At the city's most recent Government Study Commission meeting, former City Councilman Bruce Kelley lamented the wildly inefficient local government system in Pennsylvania, which has 2,562 municipalities.
During an interview with the Mirror Sunday in Hollidaysburg on his newly launched re-election-campaign tour of the state, Gov. Tom Corbett agreed.
But we shouldn't expect the system to change any time soon, he said.
"The redundancy of government administration drives me crazy," said Corbett, who spent about 30 minutes with a reporter. "We're in the 21st century."
The current setup means "putting a lot of money in administration that could be getting to the street," he said.
Still, "that's what people want" - for now, he said.
There's no real political drive for larger, more efficient governmental units, as found in states to the south, including Maryland, where county governments have much more responsibility, he said.
People don't want municipal mergers.
The current setup is also part of our part of Pennsylvania's colonial history, "part of our makeup," he said.
It came out of a time when people traveled by horse, and the administrative reach of government was much more limited geographically, according to a Corbett aide who sat in on the interview.
Moreover, "we don't embrace change real easily in Pennsylvania," he said.
The municipal structure is not likely to change until rising taxes bring people "to the breaking point," he said.
Is that in the foreseeable future?
"If the foreseeable future is 25, 30, 40 years, yes," Corbett said.
Meanwhile, the General Assembly isn't going to force municipal mergers or even municipal cooperation, due to the makeup of the legislature and the risk of not getting re-elected, he said.
But there are lesser consolidations that are within reach, he said.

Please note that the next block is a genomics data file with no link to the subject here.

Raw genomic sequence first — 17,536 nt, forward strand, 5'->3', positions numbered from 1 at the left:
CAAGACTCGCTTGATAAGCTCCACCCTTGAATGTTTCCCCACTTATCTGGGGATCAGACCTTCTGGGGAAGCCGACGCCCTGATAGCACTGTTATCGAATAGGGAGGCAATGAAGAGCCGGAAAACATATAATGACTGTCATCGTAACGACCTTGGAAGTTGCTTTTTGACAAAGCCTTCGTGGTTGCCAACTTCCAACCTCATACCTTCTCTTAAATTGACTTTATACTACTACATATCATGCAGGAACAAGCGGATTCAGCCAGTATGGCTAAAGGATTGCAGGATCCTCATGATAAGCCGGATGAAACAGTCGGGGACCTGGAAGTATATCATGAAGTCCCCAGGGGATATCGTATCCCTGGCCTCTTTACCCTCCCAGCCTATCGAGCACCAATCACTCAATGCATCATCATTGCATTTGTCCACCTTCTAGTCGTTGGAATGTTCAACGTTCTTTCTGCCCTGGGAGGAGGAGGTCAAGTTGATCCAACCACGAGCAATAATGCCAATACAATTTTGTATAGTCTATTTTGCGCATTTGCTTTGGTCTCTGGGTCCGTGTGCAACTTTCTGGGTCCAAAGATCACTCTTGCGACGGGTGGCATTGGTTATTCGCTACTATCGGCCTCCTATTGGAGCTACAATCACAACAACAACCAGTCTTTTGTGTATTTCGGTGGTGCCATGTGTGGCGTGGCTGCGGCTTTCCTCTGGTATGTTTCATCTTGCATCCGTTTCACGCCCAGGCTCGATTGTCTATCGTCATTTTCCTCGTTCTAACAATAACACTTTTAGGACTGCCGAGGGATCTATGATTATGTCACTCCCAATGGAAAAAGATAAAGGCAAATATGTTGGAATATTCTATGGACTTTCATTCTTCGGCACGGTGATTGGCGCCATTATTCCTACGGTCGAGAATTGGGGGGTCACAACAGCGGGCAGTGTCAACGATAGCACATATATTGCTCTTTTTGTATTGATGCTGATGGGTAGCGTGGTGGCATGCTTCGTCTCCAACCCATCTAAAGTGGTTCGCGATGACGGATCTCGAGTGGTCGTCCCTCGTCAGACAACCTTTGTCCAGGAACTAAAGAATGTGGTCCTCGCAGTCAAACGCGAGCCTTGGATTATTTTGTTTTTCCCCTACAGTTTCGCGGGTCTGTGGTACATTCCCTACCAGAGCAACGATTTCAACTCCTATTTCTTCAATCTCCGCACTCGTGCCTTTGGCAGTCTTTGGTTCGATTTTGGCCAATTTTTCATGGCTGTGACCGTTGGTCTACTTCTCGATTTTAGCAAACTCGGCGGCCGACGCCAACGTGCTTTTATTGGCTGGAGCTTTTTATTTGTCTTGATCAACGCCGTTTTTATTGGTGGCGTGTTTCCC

Regional policing is one, according to Corbett.
Ten years ago, it wasn't, he said, placing his index fingers in a cross to illustrate the aversion that existed then.
But now the time is ripe, especially in areas like Allegheny County, where there are more than 120 police agencies, he said.
Larger departments can provide coverage by contract to municipalities that have smaller, less efficient departments, he said.
They could also provide coverage to municipalities that now rely on state police, including wealthy ones, he said.
That would help rectify the unfairness of rich townships taking advantage of state coverage while poor neighbors eschew it by paying for their own, he acknowledged.
It would achieve voluntarily what former Gov. Tom Ridge tried to do by legislation, with a proposal that municipalities with populations greater than 10,000 and no municipal force should pay for state police coverage.
"That got no traction," Corbett said. "It flatlined."
Asked whether his so-far-unsuccessful effort to privatize the state's liquor sales system is an example of Pennsylvania's resistance to change, Corbett demurred.
"I think people want to change [that]," he said.
But the two liquor store unions are fighting it, he said.
Nevertheless, he predicted that "we will get there eventually."